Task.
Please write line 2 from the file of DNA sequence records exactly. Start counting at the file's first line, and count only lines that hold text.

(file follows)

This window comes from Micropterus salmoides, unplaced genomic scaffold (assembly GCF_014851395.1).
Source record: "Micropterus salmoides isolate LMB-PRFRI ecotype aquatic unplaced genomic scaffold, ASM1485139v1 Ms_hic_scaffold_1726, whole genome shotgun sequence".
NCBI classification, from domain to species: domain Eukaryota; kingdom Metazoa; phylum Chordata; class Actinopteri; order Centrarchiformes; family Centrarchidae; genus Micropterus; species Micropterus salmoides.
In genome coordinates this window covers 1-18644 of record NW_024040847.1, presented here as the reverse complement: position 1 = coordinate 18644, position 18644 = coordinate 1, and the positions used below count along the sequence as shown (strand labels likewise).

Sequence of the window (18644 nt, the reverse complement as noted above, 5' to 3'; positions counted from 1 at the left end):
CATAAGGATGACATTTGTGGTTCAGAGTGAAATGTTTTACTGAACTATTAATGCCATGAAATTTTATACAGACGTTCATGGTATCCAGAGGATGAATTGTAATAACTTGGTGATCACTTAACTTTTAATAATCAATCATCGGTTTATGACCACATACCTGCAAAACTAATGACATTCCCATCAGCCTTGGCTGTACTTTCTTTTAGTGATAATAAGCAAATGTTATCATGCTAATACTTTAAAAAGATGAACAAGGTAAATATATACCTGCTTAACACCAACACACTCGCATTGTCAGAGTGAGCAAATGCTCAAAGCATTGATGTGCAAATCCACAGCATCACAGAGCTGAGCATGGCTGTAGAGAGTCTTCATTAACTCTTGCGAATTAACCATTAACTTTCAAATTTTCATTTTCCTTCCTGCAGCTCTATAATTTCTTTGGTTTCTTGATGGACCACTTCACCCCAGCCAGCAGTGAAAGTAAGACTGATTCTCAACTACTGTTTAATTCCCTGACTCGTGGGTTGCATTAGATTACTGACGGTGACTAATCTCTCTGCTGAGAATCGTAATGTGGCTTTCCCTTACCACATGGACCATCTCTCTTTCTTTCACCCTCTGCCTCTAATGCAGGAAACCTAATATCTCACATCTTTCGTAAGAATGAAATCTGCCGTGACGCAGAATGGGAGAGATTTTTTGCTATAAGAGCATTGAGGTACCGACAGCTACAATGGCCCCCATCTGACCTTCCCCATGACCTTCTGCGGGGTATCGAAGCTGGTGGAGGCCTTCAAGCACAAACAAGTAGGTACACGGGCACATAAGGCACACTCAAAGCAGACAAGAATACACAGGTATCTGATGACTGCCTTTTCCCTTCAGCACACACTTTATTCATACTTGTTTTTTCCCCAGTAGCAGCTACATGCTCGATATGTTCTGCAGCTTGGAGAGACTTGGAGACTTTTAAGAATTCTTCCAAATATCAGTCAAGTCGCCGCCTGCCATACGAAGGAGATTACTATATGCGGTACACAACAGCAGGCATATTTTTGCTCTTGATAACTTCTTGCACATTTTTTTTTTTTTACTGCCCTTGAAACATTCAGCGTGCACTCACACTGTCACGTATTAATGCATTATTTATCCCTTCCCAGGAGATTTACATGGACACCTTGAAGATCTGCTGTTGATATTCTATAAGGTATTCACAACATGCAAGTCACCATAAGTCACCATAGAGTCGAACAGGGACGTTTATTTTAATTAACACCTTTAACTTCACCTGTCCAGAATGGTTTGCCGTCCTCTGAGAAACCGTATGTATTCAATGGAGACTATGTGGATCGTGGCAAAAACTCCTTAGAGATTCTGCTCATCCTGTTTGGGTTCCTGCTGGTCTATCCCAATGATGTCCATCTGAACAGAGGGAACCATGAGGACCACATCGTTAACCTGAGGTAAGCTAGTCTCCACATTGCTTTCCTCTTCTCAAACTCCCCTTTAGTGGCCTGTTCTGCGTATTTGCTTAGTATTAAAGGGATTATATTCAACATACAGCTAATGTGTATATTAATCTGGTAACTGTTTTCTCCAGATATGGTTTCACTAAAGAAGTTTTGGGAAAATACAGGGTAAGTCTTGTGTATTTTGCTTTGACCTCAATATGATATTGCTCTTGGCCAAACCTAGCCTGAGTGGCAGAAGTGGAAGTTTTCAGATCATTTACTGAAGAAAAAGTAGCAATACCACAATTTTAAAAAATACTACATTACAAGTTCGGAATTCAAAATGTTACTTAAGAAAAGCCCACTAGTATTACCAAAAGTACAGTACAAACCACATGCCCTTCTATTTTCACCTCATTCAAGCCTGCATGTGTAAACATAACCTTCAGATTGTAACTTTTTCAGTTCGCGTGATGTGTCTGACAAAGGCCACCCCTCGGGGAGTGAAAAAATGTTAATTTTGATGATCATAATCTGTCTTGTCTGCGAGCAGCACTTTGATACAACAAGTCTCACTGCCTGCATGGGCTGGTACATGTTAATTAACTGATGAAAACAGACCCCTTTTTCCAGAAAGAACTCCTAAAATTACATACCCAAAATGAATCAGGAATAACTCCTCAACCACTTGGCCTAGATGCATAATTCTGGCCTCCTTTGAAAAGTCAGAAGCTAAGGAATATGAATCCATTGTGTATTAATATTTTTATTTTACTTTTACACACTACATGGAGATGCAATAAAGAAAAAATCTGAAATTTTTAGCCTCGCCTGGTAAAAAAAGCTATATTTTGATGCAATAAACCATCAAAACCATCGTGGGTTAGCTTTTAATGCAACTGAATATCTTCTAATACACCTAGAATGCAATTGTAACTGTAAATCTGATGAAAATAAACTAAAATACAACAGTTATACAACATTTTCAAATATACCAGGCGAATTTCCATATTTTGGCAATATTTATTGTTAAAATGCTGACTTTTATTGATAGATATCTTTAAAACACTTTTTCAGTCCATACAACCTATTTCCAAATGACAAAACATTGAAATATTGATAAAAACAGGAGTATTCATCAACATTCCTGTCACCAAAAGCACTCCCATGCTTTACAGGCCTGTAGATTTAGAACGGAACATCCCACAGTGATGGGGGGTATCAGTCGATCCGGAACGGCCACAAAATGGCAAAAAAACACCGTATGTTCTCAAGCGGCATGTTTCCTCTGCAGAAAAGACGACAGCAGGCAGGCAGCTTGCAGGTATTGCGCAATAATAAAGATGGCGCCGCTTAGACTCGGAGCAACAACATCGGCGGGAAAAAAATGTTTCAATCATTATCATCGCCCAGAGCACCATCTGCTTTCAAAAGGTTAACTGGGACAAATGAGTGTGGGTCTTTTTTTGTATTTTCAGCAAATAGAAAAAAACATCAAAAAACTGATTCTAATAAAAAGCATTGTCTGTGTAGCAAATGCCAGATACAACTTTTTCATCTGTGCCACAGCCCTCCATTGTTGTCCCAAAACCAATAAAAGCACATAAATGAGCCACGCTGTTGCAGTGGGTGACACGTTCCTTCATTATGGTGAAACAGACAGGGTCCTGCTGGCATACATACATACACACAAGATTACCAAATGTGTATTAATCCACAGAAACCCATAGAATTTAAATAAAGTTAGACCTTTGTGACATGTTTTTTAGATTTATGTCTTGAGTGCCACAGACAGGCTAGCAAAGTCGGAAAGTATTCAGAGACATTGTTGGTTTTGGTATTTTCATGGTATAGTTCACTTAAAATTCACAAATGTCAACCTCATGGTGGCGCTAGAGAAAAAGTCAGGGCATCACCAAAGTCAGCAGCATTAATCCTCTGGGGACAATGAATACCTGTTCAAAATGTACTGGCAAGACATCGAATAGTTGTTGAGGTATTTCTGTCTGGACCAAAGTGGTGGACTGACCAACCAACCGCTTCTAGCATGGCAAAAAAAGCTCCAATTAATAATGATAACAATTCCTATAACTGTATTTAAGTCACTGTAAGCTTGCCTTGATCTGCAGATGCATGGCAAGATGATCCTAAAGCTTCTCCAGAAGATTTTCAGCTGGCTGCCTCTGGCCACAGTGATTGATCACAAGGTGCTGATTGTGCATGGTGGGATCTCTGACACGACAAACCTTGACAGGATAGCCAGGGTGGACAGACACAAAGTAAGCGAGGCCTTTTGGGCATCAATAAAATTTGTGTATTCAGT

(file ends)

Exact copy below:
Source record: "Micropterus salmoides isolate LMB-PRFRI ecotype aquatic unplaced genomic scaffold, ASM1485139v1 Ms_hic_scaffold_1726, whole genome shotgun sequence".